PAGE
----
Transportation Analyst: Job Description, Duties and Outlook

Oct 07, 2019

Learn about the education and preparation needed to become a transportation analyst. Get a quick view of the requirements as well as details about the job description, job duties and employment outlook to find out if this is the career for you.

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Transport analysts use collected data to influence future project decisions and planning. They also work with current projects to evaluate their efficiency and social impact. These professionals are usually in project management roles, so experience and a college degree preparing them for this position is needed.

Essential Information

Transportation analysis is devoted to improving transportation safety and efficiency while reducing costs and minimizing environmental impact. To get started in the field, students might need to complete a degree program covering topics such as highway design, railroads, data analysis, and urban planning.

Required Education Post-secondary degree program in a relevant field
Projected Job Growth (2018-2028)* 26% for operations research analysts
Average Salary (2018)* $88,350 for operations research analysts

Source: *U.S. Bureau of Labor Statistics

Transportation Analyst Job Description

Transportation analysts might work for a lab, private company, consulting firm, or government office. In general, analysts use mathematical modeling to interpret information and help make decisions about future projects. In the field of transportation, analysts work with data pertaining to traffic flow, crash statistics, highway infrastructure, and air quality, among other topics.

Transportation analysts need superior organization, communication, and computer skills, as well as an attention to detail. Some combination of a college degree and work experience is usually required. A background in math or computer programming is often helpful. One can complete postsecondary degrees in fields such as transportation and civil engineering.

Duties and Responsibilities

Transportation analysts at a private company might interact with customers as well as identify ways to save money in the company's supply and transportation network. Analysts working for a state or federal department usually develop analysis methods and interpret transportation statistics for a given region. Analysis might focus on a particular aspect of transportation such as freight shipping or the effectiveness of current transportation security methods.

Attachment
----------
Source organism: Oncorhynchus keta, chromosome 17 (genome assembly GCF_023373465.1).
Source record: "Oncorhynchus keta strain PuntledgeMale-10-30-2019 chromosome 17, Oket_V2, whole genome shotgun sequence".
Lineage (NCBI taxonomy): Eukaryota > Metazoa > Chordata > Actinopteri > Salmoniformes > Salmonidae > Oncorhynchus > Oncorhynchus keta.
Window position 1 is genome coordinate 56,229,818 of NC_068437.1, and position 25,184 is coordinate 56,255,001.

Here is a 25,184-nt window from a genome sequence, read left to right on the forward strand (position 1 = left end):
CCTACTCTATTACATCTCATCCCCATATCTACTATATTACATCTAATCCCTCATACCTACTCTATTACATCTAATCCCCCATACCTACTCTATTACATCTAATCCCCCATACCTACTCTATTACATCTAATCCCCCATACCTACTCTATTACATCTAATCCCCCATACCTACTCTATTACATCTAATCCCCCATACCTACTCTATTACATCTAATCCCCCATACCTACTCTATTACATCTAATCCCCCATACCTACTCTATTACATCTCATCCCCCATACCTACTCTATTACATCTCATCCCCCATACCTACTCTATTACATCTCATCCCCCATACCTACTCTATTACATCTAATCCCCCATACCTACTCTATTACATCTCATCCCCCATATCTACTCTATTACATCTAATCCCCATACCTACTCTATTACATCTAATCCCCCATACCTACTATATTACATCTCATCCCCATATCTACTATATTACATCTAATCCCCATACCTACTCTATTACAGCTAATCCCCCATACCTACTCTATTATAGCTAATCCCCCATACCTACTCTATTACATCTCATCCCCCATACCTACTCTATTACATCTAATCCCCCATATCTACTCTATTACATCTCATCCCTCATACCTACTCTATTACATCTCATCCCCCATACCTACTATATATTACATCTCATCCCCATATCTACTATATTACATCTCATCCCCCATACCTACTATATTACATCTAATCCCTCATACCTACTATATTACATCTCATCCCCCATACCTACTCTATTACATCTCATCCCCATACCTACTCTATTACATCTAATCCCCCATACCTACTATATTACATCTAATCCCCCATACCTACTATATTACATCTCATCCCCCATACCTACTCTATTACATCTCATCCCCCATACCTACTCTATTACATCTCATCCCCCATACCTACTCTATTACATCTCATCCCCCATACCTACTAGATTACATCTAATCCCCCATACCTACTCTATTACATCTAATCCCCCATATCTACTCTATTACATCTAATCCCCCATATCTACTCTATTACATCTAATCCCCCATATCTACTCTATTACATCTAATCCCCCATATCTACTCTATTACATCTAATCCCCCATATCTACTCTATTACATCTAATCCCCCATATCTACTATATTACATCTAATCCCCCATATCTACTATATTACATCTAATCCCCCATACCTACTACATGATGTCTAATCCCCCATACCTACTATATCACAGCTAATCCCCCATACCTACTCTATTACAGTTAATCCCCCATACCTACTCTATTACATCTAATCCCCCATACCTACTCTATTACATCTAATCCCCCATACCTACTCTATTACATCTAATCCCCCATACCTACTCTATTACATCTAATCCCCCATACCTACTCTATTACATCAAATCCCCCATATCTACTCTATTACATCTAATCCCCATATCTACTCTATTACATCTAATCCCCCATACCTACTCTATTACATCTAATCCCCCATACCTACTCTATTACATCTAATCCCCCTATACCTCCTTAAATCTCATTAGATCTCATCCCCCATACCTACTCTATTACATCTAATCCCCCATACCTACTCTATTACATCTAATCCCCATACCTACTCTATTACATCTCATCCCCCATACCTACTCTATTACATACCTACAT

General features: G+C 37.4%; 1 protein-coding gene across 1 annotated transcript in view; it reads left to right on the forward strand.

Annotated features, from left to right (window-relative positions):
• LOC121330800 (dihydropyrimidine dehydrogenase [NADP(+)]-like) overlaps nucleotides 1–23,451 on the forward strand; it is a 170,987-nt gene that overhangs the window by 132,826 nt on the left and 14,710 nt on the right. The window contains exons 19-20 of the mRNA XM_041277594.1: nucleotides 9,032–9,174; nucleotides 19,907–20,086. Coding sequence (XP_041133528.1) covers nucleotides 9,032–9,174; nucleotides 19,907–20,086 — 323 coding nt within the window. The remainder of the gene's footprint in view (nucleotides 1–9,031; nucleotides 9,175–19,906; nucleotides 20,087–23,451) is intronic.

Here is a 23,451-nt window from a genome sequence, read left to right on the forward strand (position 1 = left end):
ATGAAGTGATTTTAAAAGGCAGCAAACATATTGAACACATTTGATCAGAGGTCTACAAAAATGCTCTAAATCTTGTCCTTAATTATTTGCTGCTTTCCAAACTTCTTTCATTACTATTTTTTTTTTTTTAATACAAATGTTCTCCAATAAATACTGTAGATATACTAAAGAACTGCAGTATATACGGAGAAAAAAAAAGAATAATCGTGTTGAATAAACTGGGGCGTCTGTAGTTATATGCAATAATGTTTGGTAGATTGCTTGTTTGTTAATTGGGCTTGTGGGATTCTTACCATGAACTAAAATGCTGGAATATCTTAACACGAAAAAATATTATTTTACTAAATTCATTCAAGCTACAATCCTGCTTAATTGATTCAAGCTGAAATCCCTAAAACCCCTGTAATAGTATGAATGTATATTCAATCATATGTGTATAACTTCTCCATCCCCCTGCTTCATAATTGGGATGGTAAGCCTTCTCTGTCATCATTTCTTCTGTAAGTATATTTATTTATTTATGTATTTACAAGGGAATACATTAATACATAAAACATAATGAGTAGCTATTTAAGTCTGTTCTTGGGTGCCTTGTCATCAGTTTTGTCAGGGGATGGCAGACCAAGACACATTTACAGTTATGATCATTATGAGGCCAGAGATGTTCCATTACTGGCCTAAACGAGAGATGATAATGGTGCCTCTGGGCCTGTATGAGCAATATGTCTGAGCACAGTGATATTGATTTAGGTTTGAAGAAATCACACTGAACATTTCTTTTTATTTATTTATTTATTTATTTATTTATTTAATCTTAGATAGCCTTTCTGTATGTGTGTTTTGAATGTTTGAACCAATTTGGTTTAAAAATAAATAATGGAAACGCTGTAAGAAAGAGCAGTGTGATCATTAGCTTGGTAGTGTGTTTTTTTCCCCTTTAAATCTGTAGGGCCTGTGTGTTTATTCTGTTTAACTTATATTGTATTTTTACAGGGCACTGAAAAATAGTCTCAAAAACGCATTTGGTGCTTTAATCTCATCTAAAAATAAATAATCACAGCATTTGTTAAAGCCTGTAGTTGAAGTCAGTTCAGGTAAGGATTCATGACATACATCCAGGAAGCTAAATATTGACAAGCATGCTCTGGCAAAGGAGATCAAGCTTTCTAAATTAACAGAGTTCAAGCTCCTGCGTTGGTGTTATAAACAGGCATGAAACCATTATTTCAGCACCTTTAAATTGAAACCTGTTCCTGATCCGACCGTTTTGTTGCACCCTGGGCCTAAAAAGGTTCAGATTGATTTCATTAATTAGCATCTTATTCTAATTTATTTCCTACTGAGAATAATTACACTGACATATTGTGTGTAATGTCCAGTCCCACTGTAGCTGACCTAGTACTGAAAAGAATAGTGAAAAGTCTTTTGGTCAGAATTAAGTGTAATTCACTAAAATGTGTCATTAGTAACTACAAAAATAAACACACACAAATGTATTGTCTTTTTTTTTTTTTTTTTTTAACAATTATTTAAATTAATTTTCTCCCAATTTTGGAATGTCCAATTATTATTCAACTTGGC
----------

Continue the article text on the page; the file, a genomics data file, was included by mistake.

Transportation analysts also evaluate current projects - such as repaving highways - to determine their impact on social, environmental, and economic factors. Analysts might devise more efficient systems and methods of transportation and use GPS and traffic modeling programs to predict future transportation needs. They commonly work in project management positions.

Career Outlook

Information specific to transportation analysts is not currently available. However, according to the U.S. Bureau of Labor Statistics (BLS), the employment of all operations research analysts - a closely related career - was expected to grow 26% in the 2018-2028 decade (www.bls.gov). With advances in technology, more organizations should be able to afford hiring analysts, and they may wish to do so to maximize their efficiency in the growing global marketplace. Job prospects will be strongest for analysts with an advanced degree.

Salary Information

The BLS published in May 2018 that the average annual salary earned among operations research analysts was $88,350. Data from the BLS shows individuals employed by the federal government made an average of $116,020 in 2018, while those working as technical or scientific consultants averaged salaries of $88,700 annually.

Transportation analysts can work in the government and private sector. They assess, lead, and evaluate transportation related projects. A degree in a relevant field can help prepare these analysts with experience in transportation data interpretation, infrastructure planning, and the many skills needed in this fast-growing field.

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